Whatever career path you choose, jobs in biotechnology require extraordinary analytical, math, critical-thinking, and problem-solving skills, and students can gain these skills through a master's degree in biotechnology.
- Biochemist or Biophysicist
Biochemists and biophysicists conduct research to better understand the physical and chemical principles of living things and their biological processes. They may work in basic research or research meant to cure a specific disease or solve a particular problem. With a master of biotechnology, you can take on entry-level roles in this area.
Median Annual Salary: $91,190
Projected Growth Rate: 11%
- Biomedical Engineer
Biomedical engineers employ their expertise in both engineering and the medical sciences to create devices, equipment, and systems used in healthcare. For example, they may design safe biomaterials used in organ transplantation. Advanced and supervisory roles generally require a master's degree in a related field.
Median Annual Salary: $88,040
Projected Growth Rate: 7%
- Natural Sciences Manager
Natural sciences managers play a more administrative role, overseeing the work of scientists and engineers working in biotechnology. While they may direct activities related to research and development, they must also hire staff, create budgets, and communicate with top management. Many natural sciences managers hold an advanced degree in a scientific discipline.
Median Annual Salary: $118,970
Projected Growth Rate: 10%
- Industrial Production Manager
Industrial production managers oversee the operation of diverse manufacturing facilities. In biotechnology and biopharmaceutical manufacturing, managers need broad expertise in areas like equipment design, production operations, quality assurance, and regulatory compliance. A master's in biotechnology with a concentration in business administration can prepare you for these jobs.
Median Annual Salary: $100,850
Projected Growth Rate: -1%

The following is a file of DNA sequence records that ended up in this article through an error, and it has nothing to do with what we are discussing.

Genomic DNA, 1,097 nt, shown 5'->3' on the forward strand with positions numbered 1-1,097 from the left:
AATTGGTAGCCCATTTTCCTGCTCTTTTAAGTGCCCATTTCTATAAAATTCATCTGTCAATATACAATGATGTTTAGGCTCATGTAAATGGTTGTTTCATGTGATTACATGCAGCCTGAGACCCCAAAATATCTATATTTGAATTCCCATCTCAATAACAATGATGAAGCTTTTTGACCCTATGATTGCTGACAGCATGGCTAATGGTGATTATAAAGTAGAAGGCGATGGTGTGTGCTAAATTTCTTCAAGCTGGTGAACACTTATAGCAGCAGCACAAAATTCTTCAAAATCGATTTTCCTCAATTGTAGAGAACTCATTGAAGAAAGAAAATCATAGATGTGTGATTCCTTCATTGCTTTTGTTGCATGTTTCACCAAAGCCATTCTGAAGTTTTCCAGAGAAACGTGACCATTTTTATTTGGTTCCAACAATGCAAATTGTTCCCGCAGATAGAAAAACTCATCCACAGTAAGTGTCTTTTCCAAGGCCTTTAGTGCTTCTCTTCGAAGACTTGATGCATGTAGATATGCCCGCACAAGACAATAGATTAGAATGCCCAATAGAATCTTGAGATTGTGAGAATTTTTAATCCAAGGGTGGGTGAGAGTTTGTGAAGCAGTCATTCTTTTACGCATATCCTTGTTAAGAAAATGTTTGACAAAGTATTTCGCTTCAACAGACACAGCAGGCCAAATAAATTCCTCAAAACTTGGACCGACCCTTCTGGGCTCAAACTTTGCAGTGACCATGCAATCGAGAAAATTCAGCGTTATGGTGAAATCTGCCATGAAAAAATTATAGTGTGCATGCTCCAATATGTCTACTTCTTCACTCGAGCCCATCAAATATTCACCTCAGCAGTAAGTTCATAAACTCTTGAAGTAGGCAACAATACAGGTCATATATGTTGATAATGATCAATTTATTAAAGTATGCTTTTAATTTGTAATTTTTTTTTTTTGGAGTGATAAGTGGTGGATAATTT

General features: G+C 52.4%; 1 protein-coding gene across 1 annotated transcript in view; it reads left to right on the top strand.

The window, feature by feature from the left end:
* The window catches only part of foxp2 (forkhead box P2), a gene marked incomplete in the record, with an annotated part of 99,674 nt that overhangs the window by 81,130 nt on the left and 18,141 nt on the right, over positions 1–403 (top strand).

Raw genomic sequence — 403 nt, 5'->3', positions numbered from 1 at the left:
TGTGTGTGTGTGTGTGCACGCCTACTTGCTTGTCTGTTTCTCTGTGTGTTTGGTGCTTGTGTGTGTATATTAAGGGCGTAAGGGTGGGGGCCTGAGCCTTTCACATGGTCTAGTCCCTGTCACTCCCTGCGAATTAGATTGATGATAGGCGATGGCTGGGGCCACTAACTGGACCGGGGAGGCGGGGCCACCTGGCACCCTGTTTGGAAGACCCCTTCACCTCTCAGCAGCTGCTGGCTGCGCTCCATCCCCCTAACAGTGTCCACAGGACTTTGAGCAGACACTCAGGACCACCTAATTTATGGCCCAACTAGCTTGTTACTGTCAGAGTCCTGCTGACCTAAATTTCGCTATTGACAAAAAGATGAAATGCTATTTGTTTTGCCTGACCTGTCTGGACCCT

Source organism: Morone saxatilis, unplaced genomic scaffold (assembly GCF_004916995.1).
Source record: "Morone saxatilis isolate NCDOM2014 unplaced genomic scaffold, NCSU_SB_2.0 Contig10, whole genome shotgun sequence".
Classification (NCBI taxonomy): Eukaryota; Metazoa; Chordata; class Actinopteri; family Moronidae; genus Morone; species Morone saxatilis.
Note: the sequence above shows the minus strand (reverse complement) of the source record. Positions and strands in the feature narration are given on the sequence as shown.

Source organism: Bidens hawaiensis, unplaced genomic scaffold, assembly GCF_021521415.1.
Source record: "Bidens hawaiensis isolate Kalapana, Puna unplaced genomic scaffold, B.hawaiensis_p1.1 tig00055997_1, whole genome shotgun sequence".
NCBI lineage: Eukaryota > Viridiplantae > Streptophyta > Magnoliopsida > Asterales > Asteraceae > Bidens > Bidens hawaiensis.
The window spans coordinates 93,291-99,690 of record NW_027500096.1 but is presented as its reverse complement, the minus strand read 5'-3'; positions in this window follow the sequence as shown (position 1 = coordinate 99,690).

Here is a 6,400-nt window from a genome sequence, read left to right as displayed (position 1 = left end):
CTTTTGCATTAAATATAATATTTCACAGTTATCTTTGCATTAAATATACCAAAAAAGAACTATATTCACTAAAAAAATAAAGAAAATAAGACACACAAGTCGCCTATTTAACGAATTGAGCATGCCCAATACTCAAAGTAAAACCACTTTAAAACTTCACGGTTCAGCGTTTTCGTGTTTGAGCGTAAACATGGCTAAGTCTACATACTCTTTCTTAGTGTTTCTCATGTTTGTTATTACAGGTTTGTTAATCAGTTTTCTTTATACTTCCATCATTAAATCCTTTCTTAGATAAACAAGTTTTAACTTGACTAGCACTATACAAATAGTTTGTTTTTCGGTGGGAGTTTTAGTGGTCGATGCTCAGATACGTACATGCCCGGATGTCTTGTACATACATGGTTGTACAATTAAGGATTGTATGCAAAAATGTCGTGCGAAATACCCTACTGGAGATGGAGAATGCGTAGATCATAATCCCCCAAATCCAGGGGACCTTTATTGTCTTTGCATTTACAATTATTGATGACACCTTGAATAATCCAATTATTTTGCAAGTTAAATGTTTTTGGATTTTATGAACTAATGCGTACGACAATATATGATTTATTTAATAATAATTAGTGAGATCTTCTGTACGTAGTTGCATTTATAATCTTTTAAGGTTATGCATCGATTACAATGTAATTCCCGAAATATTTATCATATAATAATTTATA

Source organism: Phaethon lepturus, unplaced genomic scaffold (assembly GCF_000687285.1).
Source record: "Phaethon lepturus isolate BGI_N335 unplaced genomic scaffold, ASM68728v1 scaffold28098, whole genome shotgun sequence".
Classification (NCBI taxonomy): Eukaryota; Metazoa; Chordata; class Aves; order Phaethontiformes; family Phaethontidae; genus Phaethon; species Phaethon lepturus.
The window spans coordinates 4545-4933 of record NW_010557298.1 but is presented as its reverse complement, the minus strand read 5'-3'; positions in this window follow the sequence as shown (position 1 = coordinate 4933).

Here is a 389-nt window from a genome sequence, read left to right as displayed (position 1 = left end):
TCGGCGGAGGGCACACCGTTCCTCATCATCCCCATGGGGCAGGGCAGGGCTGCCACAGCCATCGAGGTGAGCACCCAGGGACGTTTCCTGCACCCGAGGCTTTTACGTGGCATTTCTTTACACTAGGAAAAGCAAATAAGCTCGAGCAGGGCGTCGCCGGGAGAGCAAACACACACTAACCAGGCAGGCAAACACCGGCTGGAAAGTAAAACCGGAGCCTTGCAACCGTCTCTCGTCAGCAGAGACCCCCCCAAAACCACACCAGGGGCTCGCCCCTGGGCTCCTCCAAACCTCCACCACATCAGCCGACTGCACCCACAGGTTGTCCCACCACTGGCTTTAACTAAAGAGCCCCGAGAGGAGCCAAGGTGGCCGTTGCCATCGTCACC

- Medical Scientist
Broadly speaking, medical scientists conduct research to improve individual and community health. To qualify for these roles, you typically need either a medical degree or a Ph.D. in biology or related life science. A master's in biotechnology can help you earn graduate-level credit and improve your chances of admission into a doctoral program.
Median Annual Salary: $82,090
Projected Growth Rate: 13%
How to Choose a Master's Program in Biotechnology
Graduate schools across the country offer master's degrees in biotechnology. While this gives you many options, it can also make selecting a program difficult. Use some of the questions below to help narrow your search and get a sense of your priorities.
To begin, do you want to pursue your degree online or on campus? Online biotechnology master's programs allow individuals with personal or professional obligations to complete their studies on their own schedule. That said, some students, especially those who want the structure and support of traditional classrooms, may prefer in-person programs.
What can you afford to spend on your education? Master's in biotechnology salaries outpace earnings in many other fields, but you may still incur a significant debt by pursuing your graduate education. Public universities typically offer lower tuition than private institutions.
What exactly do you want to focus on during your studies? Some programs offer coursework in both science and business to prepare graduates for management roles in drug manufacturing or genetic engineering. However, curricula in other programs may only feature courses in scientific disciplines to ready students for research-specific positions.